Number one.

That’s where the Jazz rank in the NBA in defensive rebounding percentage, the number of opponent missed shots that they’re able to grab instead of the other team. It’s a title that deserves recognition, yes, but it also invites scrutiny: when an NBA team is the best in the league at something, 29 other teams are naturally going to try to figure out what’s going on. So let’s dig in: how are the Jazz so good at rebounding, anyway?

The Jazz get 76.1 percent of opponent missed shots this season, number one in the league by nearly a full percentage point over the next closest team, the Milwaukee Bucks. Barring a remarkable collapse over the course of the last four games, that’s likely where they’ll end the season too, as top dogs.

And thanks to a league-wide trend in recent seasons that has seen teams emphasize offensive rebounds less — instead preferring to get back on the defensive end in transition — that’s one of the best percentages of all time. The Jazz rank fourth on that list, and every team in the top 10 has played within the last five seasons.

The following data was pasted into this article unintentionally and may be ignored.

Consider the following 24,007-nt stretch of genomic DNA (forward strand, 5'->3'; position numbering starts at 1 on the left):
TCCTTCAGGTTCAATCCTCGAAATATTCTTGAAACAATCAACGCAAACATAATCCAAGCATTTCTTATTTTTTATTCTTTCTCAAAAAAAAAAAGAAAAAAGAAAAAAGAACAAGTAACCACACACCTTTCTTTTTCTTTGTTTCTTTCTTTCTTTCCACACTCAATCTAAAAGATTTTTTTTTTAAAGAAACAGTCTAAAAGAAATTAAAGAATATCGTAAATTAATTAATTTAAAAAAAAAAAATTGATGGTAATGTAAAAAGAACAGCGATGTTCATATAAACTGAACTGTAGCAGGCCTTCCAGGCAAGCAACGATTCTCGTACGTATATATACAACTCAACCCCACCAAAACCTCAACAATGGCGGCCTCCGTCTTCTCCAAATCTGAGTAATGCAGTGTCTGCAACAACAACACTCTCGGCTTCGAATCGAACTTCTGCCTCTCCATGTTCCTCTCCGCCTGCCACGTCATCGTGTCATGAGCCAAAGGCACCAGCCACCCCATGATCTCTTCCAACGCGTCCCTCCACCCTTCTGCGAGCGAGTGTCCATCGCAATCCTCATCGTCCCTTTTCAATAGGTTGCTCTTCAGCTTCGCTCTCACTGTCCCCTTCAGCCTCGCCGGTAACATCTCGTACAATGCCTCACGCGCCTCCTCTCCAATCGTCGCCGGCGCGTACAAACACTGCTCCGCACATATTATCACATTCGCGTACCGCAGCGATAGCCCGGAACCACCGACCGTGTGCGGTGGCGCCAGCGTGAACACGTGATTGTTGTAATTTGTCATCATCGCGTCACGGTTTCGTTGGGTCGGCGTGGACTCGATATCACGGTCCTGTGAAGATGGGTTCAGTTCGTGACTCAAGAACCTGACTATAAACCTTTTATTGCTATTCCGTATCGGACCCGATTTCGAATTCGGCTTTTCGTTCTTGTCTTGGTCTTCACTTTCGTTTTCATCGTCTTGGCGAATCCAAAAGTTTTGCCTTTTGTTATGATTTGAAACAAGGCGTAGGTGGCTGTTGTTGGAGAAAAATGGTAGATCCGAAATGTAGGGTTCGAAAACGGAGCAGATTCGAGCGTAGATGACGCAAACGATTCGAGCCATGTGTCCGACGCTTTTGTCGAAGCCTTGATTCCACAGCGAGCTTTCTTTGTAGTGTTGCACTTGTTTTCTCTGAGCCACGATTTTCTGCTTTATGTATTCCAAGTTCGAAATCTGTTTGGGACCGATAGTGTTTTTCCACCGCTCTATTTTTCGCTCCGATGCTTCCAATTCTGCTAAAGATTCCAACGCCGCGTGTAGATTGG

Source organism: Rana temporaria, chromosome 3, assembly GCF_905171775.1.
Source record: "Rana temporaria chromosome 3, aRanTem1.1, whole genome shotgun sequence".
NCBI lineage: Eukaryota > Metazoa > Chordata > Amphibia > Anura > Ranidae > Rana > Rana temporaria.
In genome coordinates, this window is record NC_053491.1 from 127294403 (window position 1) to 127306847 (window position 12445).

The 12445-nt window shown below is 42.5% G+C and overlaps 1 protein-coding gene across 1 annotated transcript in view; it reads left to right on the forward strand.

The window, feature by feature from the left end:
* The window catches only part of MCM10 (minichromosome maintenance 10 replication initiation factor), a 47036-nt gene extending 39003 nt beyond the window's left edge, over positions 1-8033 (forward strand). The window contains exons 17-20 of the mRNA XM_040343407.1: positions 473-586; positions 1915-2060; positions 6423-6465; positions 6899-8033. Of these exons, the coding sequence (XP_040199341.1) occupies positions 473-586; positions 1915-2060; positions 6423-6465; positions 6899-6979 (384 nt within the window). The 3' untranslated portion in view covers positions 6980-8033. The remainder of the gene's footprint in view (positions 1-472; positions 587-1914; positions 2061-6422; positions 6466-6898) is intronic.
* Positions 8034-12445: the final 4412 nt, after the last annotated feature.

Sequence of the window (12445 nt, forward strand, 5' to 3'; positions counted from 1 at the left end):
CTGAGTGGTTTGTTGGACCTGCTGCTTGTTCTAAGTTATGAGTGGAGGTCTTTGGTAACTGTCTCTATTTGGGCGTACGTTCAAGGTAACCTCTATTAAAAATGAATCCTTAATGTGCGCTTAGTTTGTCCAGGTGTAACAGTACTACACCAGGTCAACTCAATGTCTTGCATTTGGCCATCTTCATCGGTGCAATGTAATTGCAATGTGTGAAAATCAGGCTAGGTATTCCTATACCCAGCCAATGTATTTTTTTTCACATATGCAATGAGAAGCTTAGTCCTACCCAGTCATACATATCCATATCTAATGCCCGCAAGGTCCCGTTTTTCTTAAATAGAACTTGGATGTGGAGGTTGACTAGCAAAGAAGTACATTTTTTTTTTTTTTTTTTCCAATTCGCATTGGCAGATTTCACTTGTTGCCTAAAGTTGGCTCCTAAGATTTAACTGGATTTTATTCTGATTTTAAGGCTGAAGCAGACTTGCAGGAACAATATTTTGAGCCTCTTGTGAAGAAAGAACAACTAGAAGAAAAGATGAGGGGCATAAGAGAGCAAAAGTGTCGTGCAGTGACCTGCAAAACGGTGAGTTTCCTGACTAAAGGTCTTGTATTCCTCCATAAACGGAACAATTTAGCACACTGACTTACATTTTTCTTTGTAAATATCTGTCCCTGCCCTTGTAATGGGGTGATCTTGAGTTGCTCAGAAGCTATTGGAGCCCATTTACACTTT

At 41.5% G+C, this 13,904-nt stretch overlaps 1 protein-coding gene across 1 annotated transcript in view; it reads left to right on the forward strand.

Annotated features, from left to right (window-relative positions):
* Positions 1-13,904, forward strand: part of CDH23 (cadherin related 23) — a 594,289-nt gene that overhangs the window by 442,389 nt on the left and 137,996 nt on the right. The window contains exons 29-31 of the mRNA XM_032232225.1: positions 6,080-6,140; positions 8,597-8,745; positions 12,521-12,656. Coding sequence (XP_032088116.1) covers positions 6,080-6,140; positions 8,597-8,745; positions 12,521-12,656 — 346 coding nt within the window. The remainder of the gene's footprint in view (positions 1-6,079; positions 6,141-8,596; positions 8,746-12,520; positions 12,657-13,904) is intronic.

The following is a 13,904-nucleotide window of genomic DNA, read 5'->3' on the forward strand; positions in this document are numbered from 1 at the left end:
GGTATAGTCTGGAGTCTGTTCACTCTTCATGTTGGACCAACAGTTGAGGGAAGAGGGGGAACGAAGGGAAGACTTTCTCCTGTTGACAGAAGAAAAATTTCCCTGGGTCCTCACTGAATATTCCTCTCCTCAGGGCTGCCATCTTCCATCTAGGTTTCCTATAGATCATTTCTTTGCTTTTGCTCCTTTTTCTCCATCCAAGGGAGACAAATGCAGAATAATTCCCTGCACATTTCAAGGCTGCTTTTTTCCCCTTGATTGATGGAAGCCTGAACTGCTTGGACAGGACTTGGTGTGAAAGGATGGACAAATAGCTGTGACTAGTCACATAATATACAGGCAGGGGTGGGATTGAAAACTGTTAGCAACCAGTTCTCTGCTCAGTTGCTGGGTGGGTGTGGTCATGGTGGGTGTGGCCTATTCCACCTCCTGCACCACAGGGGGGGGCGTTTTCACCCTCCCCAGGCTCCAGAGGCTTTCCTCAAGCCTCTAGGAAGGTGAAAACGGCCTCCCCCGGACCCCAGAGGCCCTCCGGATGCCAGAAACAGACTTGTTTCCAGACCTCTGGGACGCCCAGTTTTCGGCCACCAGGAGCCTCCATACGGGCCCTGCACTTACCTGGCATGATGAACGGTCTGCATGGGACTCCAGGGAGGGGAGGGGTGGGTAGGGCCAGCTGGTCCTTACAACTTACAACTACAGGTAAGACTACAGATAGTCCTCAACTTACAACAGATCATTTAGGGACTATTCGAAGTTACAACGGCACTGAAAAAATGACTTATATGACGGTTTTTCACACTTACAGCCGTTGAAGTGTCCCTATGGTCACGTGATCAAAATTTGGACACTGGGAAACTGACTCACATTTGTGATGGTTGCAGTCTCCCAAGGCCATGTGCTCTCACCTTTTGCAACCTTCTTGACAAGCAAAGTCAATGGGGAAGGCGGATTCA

Rudy Gobert is a big part of this, obviously: the French big man ranks fourth in the NBA this season (behind Andre Drummond, Joel Embiid, and DeAndre Jordan) by grabbing 12.9 rebounds per game. Derrick Favors is too; he averages 7.4 rebounds per game in far fewer minutes.

Those are very good numbers, and you might be tempted to say that having a frontcourt with those two explains the Jazz’s lofty ranking. But digging in deeper into the numbers, there’s a surprise.

Since the NBA first put player tracking numbers in the ceilings of every NBA arena around five years ago, we now have a better idea what goes into rebounding. To track this, the league uses a stat called “rebound chances," which represents every time a ball flies off the rim or backboard due to a missed shot and ends up within 3.5 feet of any player.